BOULDER, CO (BRAIN) — Troy had a garage full of bikes, 20 years’ experience wrenching, a daughter getting braces soon—and an itch to try a lightweight carbon 29er hardtail.
So when the 41-year-old from the Pacific Northwest—who asked that his last name not be used in this article—read on an Internet forum that he could buy frames directly from China for perhaps a fourth the cost of a comparable brand-name frame, he got curious.
He contacted a Chinese vendor and asked if they had what he wanted in stock. After about a month of email communication back and forth, he finally made his order. A few weeks later he unpacked a matte black carbon hardtail frame and fork, with no labels or stickers.
“I was nervous opening the box. It was coming from China, I had fears of getting the wrong size or something, just that I would have to return it. But it was all packaged really well, everything was what I ordered. The finish was nice. I had no issues with the bottom bracket. Everything built up really easy,” he said. The frame and fork cost him about $500.
In the words of a friend, Troy has been “riding the piss” out of the bike ever since, on tough Northwestern trails, with nary an issue.
In the latest evidence of the world’s flattening, consumers are increasingly buying products directly from Chinese factories, cutting out retailers, brands, importers, distributors and other layers of middlemen. The result is carbon road framesets selling for under $400, perhaps one-fifth of the retail price of a comparable brand-name frame sold by a bike shop. Sub-1,000-gram carbon tubular road wheels are available for about the same price, compared with perhaps $2,000 to $3,000 for brand-name wheels.
Worried about your order? Some Chinese vendors offer live video chat features on their websites, and will custom finish frames to the buyer’s specifications, or build wheels with chosen hubs and spokes.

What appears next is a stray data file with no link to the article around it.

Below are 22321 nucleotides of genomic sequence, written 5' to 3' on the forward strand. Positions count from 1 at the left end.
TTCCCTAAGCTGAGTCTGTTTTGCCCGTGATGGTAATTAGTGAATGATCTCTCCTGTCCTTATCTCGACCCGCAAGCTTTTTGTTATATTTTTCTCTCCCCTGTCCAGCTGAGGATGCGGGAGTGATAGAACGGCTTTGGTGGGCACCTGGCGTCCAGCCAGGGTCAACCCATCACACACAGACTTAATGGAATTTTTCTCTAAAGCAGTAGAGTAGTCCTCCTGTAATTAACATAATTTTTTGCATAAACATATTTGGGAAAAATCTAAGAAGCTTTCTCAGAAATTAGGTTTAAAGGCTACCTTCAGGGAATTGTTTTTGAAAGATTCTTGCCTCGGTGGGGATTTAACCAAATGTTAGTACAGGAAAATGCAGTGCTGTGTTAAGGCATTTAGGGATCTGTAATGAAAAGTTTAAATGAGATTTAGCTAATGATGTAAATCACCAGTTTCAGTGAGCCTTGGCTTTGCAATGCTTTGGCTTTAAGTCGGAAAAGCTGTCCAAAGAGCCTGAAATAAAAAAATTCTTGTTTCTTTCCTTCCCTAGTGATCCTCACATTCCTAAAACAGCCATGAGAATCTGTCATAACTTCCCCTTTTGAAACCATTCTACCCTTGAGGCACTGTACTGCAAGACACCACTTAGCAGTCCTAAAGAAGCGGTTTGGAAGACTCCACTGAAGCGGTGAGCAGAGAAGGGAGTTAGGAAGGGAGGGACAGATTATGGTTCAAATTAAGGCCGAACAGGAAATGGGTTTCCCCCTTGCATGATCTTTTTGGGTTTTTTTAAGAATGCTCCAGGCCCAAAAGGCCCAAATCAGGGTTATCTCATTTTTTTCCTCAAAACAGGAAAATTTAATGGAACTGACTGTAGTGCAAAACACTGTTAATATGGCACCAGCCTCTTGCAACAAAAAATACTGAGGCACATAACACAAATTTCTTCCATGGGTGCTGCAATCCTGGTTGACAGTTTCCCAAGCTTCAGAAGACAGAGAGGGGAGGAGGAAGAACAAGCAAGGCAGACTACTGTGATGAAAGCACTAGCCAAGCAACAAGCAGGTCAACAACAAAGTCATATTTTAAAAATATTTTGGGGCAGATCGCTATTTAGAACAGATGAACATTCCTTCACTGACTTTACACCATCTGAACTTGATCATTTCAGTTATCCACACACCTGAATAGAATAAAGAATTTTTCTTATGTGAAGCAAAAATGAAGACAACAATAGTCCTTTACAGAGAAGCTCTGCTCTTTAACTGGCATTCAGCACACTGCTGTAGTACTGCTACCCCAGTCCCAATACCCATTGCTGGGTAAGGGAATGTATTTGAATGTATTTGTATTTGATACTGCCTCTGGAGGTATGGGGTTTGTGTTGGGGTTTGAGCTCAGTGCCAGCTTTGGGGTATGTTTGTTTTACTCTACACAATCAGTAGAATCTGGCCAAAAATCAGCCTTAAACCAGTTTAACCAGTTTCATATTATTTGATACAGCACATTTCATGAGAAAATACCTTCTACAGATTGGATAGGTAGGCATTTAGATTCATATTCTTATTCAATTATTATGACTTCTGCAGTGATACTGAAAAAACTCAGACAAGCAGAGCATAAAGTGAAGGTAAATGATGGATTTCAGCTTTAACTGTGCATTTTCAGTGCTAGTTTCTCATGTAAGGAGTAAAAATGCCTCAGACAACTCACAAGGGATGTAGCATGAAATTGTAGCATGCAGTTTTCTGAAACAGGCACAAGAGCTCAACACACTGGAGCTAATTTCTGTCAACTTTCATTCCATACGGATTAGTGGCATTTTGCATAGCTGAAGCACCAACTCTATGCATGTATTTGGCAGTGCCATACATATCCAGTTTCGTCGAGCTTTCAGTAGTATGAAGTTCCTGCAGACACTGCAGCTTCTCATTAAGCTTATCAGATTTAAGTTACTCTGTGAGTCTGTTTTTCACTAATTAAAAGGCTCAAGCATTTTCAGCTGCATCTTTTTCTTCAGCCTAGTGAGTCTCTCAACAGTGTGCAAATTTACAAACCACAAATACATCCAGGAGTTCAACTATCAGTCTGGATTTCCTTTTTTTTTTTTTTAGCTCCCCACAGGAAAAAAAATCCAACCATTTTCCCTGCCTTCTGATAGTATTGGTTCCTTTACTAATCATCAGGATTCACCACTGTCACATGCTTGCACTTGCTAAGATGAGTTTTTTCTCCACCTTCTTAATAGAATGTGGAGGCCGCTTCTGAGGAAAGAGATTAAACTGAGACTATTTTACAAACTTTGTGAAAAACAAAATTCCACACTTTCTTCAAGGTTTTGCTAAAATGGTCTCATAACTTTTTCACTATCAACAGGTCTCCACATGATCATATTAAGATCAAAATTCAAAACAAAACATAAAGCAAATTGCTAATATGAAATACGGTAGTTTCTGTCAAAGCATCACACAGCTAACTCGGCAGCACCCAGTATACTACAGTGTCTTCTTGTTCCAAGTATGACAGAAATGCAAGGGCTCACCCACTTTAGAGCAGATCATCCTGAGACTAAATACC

And if you find these matte black frames and rims too bland, follow the link to one of several websites that offer decals of major brand logos, including American Classic, Zipp and Easton rim stickers to Pinarello, Specialized and Cervélo frame stickers.
The market might have been nearly impossible before the Internet. Besides the facilitation of marketing and communication between the factories (or their agents) and end users, chat forums are critical for consumers to share information and reassure one another that buying directly is not a risk.
Troy researched his 29er purchase on an MTBR.com forum thread for weeks before he started communicating with the seller in China.
“Just based on other people’s experiences, it seemed less risky. I’m not a pioneer in buying Chinese frames direct from China. A lot of other people are doing it, so it seemed like a safe deal,” he said.
Besides MTBR, threads on buying direct exist on its sister site, Roadbikereview.com, on Weightweenies.com and elsewhere. And a few Google searches will quickly lead the curious to many more related sites, from eBay to Amazon to VeloBuild.com, a site that acts as a sort of middleman between sellers and buyers, bundling orders to do group buys from factories. Alibaba.com, sometimes called the Chinese eBay, is another major resource for buyers.
‘Chinarellos’ and ‘open mold’
The term often used for frames sold straight from factories is “open mold.” Chat forum participants often use the term to refer to bikes that they believe are made in the same molds as brand-name products.
Bike industry veterans with experience in Asian factories say open-mold products do exist, but to paraphrase “The Princess Bride,” the term might not mean what consumers think it means.
Many factories — especially those that don’t currently serve major OE customers — make carbon molds for frames and other products so they can serve small OE customers and produce samples and prototypes for potential customers. The molds allow a small degree of customization and multiple brands can share the mold with different finishes and labeling.
“Open mold for me says, ‘I don’t have to pay for either tooling or development [only graphics]. I can buy it as is with a relatively small minimum order quantity,” said John Neugent, owner of Neuvation Cycling, which sells Asian-made frames consumer direct. “Most companies have it for smaller customers and most try to make the open molds as good as they can without stepping on a big customer’s toes. In my experience in Asia, smaller customers pay more but not that much more, and the quantities are negotiable. Everything is negotiable in Asia,” he said.